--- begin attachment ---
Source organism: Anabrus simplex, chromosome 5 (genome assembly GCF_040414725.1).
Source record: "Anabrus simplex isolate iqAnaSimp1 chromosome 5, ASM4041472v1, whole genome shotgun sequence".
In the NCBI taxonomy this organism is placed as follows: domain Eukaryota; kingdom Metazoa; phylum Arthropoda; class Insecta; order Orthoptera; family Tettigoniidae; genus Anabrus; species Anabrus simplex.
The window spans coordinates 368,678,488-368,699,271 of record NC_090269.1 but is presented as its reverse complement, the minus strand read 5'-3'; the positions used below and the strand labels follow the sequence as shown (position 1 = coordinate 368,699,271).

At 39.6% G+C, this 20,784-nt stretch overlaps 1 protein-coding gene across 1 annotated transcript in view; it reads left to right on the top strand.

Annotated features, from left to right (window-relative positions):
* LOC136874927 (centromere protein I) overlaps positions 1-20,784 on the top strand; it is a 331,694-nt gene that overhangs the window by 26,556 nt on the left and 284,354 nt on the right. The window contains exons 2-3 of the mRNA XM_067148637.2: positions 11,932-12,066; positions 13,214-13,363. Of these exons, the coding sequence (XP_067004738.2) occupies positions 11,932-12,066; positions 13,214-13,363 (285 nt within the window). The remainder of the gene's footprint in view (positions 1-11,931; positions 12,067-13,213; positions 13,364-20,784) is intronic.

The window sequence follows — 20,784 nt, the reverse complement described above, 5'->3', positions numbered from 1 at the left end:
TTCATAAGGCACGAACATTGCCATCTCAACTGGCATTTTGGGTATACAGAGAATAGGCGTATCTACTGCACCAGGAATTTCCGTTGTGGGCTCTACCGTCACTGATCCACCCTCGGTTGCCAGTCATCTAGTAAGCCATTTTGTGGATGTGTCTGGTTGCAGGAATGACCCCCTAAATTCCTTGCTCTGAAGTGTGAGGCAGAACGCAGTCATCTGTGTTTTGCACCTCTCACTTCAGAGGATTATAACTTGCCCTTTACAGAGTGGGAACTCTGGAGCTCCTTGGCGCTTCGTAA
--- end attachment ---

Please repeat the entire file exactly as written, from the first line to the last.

Source organism: Anabrus simplex, chromosome 5 (genome assembly GCF_040414725.1).
Source record: "Anabrus simplex isolate iqAnaSimp1 chromosome 5, ASM4041472v1, whole genome shotgun sequence".
In the NCBI taxonomy this organism is placed as follows: domain Eukaryota; kingdom Metazoa; phylum Arthropoda; class Insecta; order Orthoptera; family Tettigoniidae; genus Anabrus; species Anabrus simplex.
The window spans coordinates 368,678,488-368,699,271 of record NC_090269.1 but is presented as its reverse complement, the minus strand read 5'-3'; the positions used below and the strand labels follow the sequence as shown (position 1 = coordinate 368,699,271).

At 39.6% G+C, this 20,784-nt stretch overlaps 1 protein-coding gene across 1 annotated transcript in view; it reads left to right on the top strand.

Annotated features, from left to right (window-relative positions):
* LOC136874927 (centromere protein I) overlaps positions 1-20,784 on the top strand; it is a 331,694-nt gene that overhangs the window by 26,556 nt on the left and 284,354 nt on the right. The window contains exons 2-3 of the mRNA XM_067148637.2: positions 11,932-12,066; positions 13,214-13,363. Of these exons, the coding sequence (XP_067004738.2) occupies positions 11,932-12,066; positions 13,214-13,363 (285 nt within the window). The remainder of the gene's footprint in view (positions 1-11,931; positions 12,067-13,213; positions 13,364-20,784) is intronic.

The window sequence follows — 20,784 nt, the reverse complement described above, 5'->3', positions numbered from 1 at the left end:
TTCATAAGGCACGAACATTGCCATCTCAACTGGCATTTTGGGTATACAGAGAATAGGCGTATCTACTGCACCAGGAATTTCCGTTGTGGGCTCTACCGTCACTGATCCACCCTCGGTTGCCAGTCATCTAGTAAGCCATTTTGTGGATGTGTCTGGTTGCAGGAATGACCCCCTAAATTCCTTGCTCTGAAGTGTGAGGCAGAACGCAGTCATCTGTGTTTTGCACCTCTCACTTCAGAGGATTATAACTTGCCCTTTACAGAGTGGGAACTCTGGAGCTCCTTGGCGCTTCGTAA